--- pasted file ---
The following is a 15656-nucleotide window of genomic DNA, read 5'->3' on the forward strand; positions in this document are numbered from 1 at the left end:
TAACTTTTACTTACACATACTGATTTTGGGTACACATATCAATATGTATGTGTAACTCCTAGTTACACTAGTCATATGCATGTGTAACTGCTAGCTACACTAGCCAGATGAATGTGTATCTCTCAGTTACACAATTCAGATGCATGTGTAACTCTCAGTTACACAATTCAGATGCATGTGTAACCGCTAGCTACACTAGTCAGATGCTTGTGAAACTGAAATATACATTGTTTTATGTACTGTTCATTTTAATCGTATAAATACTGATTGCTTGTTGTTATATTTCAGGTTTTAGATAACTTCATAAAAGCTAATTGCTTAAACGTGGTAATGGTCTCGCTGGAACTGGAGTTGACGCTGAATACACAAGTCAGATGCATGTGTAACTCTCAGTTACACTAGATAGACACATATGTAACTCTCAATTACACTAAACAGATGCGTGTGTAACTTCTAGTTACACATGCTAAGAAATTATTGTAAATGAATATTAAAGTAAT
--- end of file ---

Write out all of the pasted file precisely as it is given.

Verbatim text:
The following is a 15656-nucleotide window of genomic DNA, read 5'->3' on the forward strand; positions in this document are numbered from 1 at the left end:
TAACTTTTACTTACACATACTGATTTTGGGTACACATATCAATATGTATGTGTAACTCCTAGTTACACTAGTCATATGCATGTGTAACTGCTAGCTACACTAGCCAGATGAATGTGTATCTCTCAGTTACACAATTCAGATGCATGTGTAACTCTCAGTTACACAATTCAGATGCATGTGTAACCGCTAGCTACACTAGTCAGATGCTTGTGAAACTGAAATATACATTGTTTTATGTACTGTTCATTTTAATCGTATAAATACTGATTGCTTGTTGTTATATTTCAGGTTTTAGATAACTTCATAAAAGCTAATTGCTTAAACGTGGTAATGGTCTCGCTGGAACTGGAGTTGACGCTGAATACACAAGTCAGATGCATGTGTAACTCTCAGTTACACTAGATAGACACATATGTAACTCTCAATTACACTAAACAGATGCGTGTGTAACTTCTAGTTACACATGCTAAGAAATTATTGTAAATGAATATTAAAGTAAT